4. Proper SSL configuration by default - There’s no requirement (or option) to pick your own set of cyphers, key-length or hash signature. All the decisions are made for you, and seemly made correct. The resulting configuration and cert get excellent ratings from various online SSL checkers. Assuming Amazon continues to do a phenomenal job of security, these decisions and configurations will be updated over time to stay correct.

Requesting a Certificate

I chose to use the CLI to request a new certificate be generated using this command (OS X / Linux). There’s plenty of information at the official AWS CLI site on how to install/configure it.

export AWS_DEFAULT_REGION=us-east-1
aws acm request-certificate --domain-name dpron.com --subject-alternative-names "www.dpron.com"

Note - The Certificate Manager service only has an endpoint in us-east-1 today, so I had to add the first line above because originally the request-certificate command failed on me, since I typically use the us-west-2 region in my day-to-day AWS usage, and thus had it set there. If you get a message such as “Could not connect to the endpoint URL: “https://acm.us-west-2.amazonaws.com/” - that’s your problem.

Once the command was executed, it quickly returned with a CertificateArn response. In the Web GUI I could see the certificate was pending validation.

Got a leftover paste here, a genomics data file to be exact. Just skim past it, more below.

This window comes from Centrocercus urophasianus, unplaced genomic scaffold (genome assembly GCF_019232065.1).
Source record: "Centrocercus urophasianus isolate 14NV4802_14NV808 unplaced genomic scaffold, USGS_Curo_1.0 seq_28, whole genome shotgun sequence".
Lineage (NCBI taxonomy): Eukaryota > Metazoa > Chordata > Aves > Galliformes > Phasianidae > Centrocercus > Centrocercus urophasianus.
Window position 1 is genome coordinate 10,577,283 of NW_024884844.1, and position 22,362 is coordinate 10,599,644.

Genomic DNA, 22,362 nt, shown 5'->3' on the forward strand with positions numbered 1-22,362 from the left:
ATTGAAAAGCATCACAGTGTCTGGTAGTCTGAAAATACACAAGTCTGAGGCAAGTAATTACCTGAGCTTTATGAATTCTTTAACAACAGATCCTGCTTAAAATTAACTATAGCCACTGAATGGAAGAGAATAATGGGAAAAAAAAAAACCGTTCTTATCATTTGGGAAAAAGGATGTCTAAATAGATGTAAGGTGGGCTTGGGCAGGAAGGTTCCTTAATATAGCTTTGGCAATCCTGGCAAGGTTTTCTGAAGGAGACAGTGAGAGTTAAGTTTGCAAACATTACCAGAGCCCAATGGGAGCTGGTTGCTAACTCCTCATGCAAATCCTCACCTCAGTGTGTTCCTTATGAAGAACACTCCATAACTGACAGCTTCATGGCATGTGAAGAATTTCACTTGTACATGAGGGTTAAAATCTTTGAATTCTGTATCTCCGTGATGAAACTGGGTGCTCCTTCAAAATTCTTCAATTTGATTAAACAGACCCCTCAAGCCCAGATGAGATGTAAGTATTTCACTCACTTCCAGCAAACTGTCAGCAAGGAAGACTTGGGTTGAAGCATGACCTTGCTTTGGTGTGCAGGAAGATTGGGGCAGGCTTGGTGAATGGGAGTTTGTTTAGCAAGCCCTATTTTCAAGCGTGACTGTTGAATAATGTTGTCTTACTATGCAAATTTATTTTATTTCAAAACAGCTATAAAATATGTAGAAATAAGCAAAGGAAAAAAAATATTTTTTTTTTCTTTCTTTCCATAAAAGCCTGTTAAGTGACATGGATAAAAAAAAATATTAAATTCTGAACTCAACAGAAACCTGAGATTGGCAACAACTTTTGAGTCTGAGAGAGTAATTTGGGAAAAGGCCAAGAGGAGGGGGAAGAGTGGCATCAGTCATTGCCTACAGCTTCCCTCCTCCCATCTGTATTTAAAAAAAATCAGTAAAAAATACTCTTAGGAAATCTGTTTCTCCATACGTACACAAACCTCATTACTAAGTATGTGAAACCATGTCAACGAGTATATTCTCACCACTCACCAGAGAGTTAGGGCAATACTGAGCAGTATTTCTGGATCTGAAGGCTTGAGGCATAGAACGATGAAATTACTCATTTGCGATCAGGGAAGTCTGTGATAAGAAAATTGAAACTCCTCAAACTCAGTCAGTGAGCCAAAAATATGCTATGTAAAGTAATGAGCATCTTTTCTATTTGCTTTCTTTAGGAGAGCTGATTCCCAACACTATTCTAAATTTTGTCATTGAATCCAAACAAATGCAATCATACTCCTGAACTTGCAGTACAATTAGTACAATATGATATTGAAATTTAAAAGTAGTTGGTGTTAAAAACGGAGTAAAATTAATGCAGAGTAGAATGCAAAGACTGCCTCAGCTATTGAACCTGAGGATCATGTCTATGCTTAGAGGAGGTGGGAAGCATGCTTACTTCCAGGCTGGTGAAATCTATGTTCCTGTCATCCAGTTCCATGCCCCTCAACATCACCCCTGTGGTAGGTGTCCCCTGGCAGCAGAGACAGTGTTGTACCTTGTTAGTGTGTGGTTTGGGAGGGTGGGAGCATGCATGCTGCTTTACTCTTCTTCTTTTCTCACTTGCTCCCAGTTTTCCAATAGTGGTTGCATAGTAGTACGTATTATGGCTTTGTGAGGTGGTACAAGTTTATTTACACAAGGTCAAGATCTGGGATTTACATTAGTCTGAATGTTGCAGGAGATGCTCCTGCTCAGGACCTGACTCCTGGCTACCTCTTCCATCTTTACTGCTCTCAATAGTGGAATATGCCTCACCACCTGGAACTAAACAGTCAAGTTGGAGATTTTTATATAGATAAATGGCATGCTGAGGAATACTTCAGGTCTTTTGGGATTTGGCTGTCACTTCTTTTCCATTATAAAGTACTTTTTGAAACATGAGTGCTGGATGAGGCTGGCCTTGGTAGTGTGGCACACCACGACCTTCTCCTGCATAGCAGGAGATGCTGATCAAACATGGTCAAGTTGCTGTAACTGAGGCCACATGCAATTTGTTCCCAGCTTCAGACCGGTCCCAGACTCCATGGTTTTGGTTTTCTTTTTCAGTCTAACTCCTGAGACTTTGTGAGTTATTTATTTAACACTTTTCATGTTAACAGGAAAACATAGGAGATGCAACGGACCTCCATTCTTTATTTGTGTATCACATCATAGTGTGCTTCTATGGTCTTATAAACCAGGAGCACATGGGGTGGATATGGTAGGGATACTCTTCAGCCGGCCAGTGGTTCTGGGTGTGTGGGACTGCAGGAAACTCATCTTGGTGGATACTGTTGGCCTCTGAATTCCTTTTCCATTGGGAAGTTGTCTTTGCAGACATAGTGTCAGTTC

Validating the Certificate Request

AWS will send an email to the various contact email addresses listed for the domain in the WHOIS registration. Those emails contain a link to approve the SSL certificate request. Although one knock on the process was that Amazon sent out two verification emails, one for dpron.com and one for www.dpron.com which as a sub-domain didn’t need a secondary verification (there’s no separate WHOIS/registration info for it anyways).

Once you receive the email, it will direct you to a web page to approve the certificate request, after which you will get a confirmation page indicating the certificate has been successfully approved.

Certificate Approval Email
AWS Certificate Approval Process Email -> Approval Page -> Approval Confirmation

After approving the certificate request, the cert quickly changed status to “Issued”.

Updating CloudFront

Once the certificate is issued, I was then able to go into the CloudFront administration, and select this certificate to use on my CDN distribution. After making the change it took 10-15 minutes for my distribution to update, and the certificate to be visible to end clients. I probably cost myself a dime to a quarter refreshing my browser repeatedly to see when it would show secure.

Enabling the ACM Certificate in CloudFront

I’m not just enabling SSL for the fun of it, I’m going all in, so let’s set CloudFront to redirect all HTTP traffic to HTTPS. Changing this is in the “Behaviors” tab of the CloudFront distribution.

Redirecting HTTP to HTTPS in CloudFront

Note - The setting at the bottom of this page to “Compress Objects Automatically” is relatively new, so if your distribution hasn’t been updated lately, it’s a good opportunity to enable this feature.

The Successful Result

End to end it took about 30 min to read the documentation, request a certificate, approve the verification, and update my CloudFront configuration. It took longer to write this post.

End Result Certificate and Chain - Chrome likes it